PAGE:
Congress likely to address fire costs, management issues next year

By Noelle Straub
Washington, DC (November 18, 2008)- There is growing momentum in Congress behind a solution to wildfire issues within the Forest Service. For many, the top wildfire priority will be to overhaul the funding mechanism for Forest Service wildfire suppression efforts. Currently, the agency is dealing with increasing firefighting costs in the face of static budgets, inducing cuts in other programs in order to meet suppression needs.

Some feel this problem is best addressed through a separate account for fire suppression like the one proposed in Rep. Nick Rahall’s (D-WV) FLAME Act introduced earlier this year. Beyond simple funding needs, other members are calling for a more holistic approach that confronts hazardous fuels buildups and “appropriate management response” which would allow firefighters to allocate resources based on a number of factors that determine a fire’s threat to life and property.
With a new Congress next year comes a fresh chance to revamp the Forest Service, an agency beset in recent years by budget troubles and annual fights over where it should focus its priorities.
Insect infestations and the beginning effects of climate change have harmed the health of the nation’s forests, while a century of focus on fire suppression has allowed a buildup of brush and trees ready to burn. Congress stepped in five years ago with legislation to address some of the problems, but few agree it has worked well, and fire costs have continued to rise steadily.
About half of the agency’s budget now goes toward fighting wildfires, leaving lawmakers lamenting that the Forest Service has turned into the “Fire Service.” To make matters worse, Congress and the Bush administration have not covered rising firefighting costs in recent years, leaving the agency to scrounge for necessary dollars by raiding other programs.
This year, for example, the Forest Service had $1.2 billion budgeted for fire suppression, but the agency had to transfer at least $400 million from other programs when that fell short. Forest Service Chief Gail Kimbell sent a memo in August to agency staff asking them to find ways to come up with the extra money.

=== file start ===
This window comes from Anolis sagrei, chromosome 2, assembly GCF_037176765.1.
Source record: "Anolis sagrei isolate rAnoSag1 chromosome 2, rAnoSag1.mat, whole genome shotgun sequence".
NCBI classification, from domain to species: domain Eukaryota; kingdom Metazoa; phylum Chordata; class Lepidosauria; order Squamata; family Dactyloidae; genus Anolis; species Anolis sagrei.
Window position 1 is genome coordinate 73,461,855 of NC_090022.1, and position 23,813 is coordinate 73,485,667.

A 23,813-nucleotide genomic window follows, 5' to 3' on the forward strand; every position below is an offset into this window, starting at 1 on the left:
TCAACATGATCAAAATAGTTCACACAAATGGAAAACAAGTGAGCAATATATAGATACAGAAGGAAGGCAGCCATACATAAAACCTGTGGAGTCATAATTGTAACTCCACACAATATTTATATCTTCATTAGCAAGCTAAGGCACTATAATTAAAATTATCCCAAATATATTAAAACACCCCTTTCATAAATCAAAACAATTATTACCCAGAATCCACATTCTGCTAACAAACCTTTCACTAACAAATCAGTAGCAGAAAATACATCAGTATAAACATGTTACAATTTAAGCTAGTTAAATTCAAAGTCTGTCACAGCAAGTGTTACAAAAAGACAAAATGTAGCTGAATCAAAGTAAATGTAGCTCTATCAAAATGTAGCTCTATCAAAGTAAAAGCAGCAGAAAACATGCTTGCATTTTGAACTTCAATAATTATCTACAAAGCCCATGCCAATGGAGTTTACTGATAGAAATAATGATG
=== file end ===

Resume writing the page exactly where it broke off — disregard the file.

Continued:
The cuts were forcing the closure of some recreation areas, causing some contract obligations to go unmet, and cancelling construction, research and natural resource work. Congress later approved $610 million for the Forest Service and Interior Department in emergency federal firefighting funding, restoring some of those transfers that had been made.
Lawmakers often direct such money outside the regular budget process to the agency late in the year, but all sides agree the process needs to be changed. The incoming Obama administration has promised to end the agency’s need to shift money from other priorities to cover fire, but it is up to Congress to make it happen.
More than 5.1 million acres of land nationwide have burned this year, according to the National Interagency Fire Center, the lowest annual total since 2003. More than 9 million acres burned in 2006 and 2007, and more than 8 million acres burned in 2004 and 2005. Fire suppression costs are not determined solely on how many acres burn — costs escalate near population centers and other areas where firefighters are attempting to save lives or resources.
Budget revamp ahead?
An attempt was made this session to fix the Forest Service’s fiscal woes. Earlier this year, the House easily passed a bill sponsored by Natural Resources Chairman Nick Rahall (D-W.Va.) to create a special federal fund for the largest wildfires.
Called the Federal Land Assistance, Management and Enhancement Act, or FLAME Act, it would have taken the pressure off the agency’s regular budget by paying separately for catastrophic fires, which make up a very small percentage of the blazes the agency fights but account for most of its costs. Conservation and state forester groups called it a good first step but decried last-minute changes to the bill that weakened it.
The Senate never acted on the matter.
“I have been frustrated at its not being able to pass,” Rahall said in an interview before the congressional recess. “It certainly detracted in my home state of West Virginia from the normal Forest Service budget and what they’re able to provide in my home state. We need this separate account, this sequestration if you will of emergency funds for these major forest fires that have become more prevalent across many parts of the West.”
The legislation will be at the top of his agenda in January, Rahall said.